IMPORTANT NOTE: To print this manual, change your printer settings to landscape view otherwise some illustrations may not fit on the page. Most pictures can be clicked on for a larger view and printed separately.
BEFORE INSTALLATION, REMEMBER TO…
- Check local fence codes.
- Have utilities marked.
- Measure and plan area.
- Clear fence path of obstructions.
- Reserve your tool rental if needed.
- Buy quickrete and have delivered.
- Unpack material and take inventory.
TOOLS & MATERIALS YOU WILL NEED…
- Post hole digger
- Hack saw
- Tape measure
- Electric screwdriver
- String line
- Ground stakes
Step 1. Stake string lines for each run
Determine corner and end post locations. Drive stakes into the ground a few feet beyond that point so the string lines can cross making a 90° angle.
Run a tight string line between stakes to mark the fence line. The stakes should be tall enough so the string does not touch the ground.
HELPFUL HINT: Go ahead and mix your concrete in a wheelbarrow. We use Quickrete brand that already has the sand and gravel included; all you need to do is add water. It can be purchased at Home Depot or Lowes; you will need approximately 1.5 of the 40lb. bags per post hole depending on the size that you dig and the size of posts ordered.. Mix it on the dry side so your posts will stand by themselves as it dries.
Step 2. Set the end, corner, and gate posts
Dig holes at least 6″ in diameter and 2′ deep depending on size of posts. Scoop loose dirt out of the hole and measure to check depth. If too shallow, keep digging, if too deep add some loose gravel. Set post in hole and measure to assure proper depth.
Shovel your mixed concrete around post; fill to 4″ below ground level. Pack the excavated dirt tight around post, this will help keep your post from moving. Make sure the post is plumb against the string line and check for levelness.
HELPFUL HINT: Install fence sections at least 2″ off of the ground. This will allow you to trim under the bottom of the fence without damage and assure easy lawn maintenance.
Step 3. Install line posts and attach sections
Start at an end, corner, or gate post and dig three holes in the direction of your fence line. Holes should be dug 71.25″ apart on center for 2″ posts and 6′ wide sections. This number will change if you are using a larger post and/or 8′ wide fence sections.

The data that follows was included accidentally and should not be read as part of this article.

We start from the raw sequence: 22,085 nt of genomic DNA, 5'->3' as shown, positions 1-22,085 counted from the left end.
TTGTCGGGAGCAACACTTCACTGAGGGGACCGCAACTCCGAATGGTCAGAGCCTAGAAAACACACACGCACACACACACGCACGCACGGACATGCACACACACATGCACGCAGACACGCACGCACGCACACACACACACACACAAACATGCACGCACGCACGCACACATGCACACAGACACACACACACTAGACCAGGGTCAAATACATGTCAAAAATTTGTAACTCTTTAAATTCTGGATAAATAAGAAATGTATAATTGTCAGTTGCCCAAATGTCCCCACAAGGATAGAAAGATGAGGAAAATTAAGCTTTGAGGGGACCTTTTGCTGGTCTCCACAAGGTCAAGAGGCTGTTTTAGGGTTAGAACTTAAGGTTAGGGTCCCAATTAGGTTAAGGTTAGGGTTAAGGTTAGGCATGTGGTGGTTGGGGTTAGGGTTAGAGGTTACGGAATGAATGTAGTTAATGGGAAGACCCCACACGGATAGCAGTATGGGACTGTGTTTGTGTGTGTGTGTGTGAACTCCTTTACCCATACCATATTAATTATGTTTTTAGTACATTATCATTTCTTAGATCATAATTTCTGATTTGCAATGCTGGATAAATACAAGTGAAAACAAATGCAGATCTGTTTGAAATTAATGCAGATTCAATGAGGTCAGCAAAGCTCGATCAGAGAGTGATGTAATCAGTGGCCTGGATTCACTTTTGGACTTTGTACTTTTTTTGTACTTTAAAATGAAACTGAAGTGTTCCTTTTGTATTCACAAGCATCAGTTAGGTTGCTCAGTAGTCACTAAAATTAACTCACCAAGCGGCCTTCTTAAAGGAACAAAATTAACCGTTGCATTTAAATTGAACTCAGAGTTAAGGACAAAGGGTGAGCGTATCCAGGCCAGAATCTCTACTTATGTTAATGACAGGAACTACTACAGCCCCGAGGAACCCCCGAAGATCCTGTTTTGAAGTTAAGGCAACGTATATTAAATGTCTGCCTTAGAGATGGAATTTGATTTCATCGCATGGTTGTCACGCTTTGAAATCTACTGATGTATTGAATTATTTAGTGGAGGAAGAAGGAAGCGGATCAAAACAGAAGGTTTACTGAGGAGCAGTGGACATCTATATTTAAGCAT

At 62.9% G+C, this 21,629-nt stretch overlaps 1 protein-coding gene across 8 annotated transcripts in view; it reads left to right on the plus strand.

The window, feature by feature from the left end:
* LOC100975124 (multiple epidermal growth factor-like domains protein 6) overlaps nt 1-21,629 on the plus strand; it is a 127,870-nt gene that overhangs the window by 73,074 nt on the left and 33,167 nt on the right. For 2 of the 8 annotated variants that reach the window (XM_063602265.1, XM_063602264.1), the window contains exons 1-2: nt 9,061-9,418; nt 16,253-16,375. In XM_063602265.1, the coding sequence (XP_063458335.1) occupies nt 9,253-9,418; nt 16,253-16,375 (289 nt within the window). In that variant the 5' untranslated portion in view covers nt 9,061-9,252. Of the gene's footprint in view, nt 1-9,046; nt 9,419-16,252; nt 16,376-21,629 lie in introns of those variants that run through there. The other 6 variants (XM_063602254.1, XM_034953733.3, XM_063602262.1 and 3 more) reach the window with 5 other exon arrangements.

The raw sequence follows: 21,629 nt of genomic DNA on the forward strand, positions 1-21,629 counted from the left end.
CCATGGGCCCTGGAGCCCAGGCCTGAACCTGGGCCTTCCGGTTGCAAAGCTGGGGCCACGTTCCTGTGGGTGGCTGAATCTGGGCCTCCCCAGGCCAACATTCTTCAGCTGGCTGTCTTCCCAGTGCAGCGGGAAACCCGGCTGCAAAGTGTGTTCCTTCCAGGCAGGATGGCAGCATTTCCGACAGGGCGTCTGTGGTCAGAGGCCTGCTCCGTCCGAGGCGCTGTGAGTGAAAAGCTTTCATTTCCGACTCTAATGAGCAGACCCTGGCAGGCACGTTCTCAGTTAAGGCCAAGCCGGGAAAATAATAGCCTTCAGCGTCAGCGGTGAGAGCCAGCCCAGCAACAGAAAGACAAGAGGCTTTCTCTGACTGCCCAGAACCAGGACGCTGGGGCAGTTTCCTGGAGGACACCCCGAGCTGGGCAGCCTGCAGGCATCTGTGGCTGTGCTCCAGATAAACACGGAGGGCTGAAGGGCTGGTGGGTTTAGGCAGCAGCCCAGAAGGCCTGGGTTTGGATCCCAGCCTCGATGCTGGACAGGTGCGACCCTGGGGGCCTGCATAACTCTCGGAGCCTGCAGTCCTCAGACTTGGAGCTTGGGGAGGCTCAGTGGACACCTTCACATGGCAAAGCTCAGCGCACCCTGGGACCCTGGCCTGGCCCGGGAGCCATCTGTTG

Slide a fence section into the starting end, corner, or gate post, then slide a line post on the opposite side. Then concrete the line post in the ground following step 2b. Repeat this procedure down your fence run; installing section – line post – section – line post. Don’t forget to secure each section with the self-tapping screw provided by the manufacturer.
HELPFUL HINT: Check the fence run and posts to make sure they are straight, level, plumb and the correct height every 5 sections as you are installing. If a correction needs to be made use a rubber mallet while the concrete is still soft.
Step 4. Hang gates and attach gate latch
HELPFUL HINT: It is advised to wait 7 days before hanging your gates. If this is not possible and you have to hang the gatessooner, at least wait 7 days before the gate is used heavily.
There are two different types of hinges available with Specrail gates. Above is a standard self-closing hinge included with most applications. If you ordered a large estate gate you will receive heavy duty barrel hinges.
There are several options available for latching hardware. The most popular choices are either a Locinox or a Magna-Latch.
How to handle “special situations”
Hillsides & Slopes
With Specrail there are two ways to order a fence section – standard and double punched. They accommodate a slope from 12″ to 32″ over the span of the fence section depending on the style and grade of fence. Above is a residential rackable section installed on a 4″ over 6′ slope.
With most installations there will be an fence line that will not fit a full section and it will need to be cut. This is a simple task and can be accomplished with a hacksaw. Make sure you measure twice and cut once. A section can always be trimmed down but cannot be extended to fit.
Attaching To A Wall
The above picture shows wall brackets attached to the corner of a brick house. Wall brackets are very useful in this application and also when you want to attach to columns, wood, or blank posts.
Odd Angle Corners
Installing On Concrete
To install a fence on top of a concrete pad you will need to either core drill or use concrete anchors in conjunction with a welded plate on your post. Core drilling gives you a cleaner finish but is more difficult.
Using Different Heights
Certain applications may require you to combine different heights in the same fence line. You would need to order end posts for the taller panel and attach the shorter panel to the same post with wall brackets.
If you have any fence installation questions that are not covered here, please call our offices at 1-800-760-5170 toll free. We are always happy to help!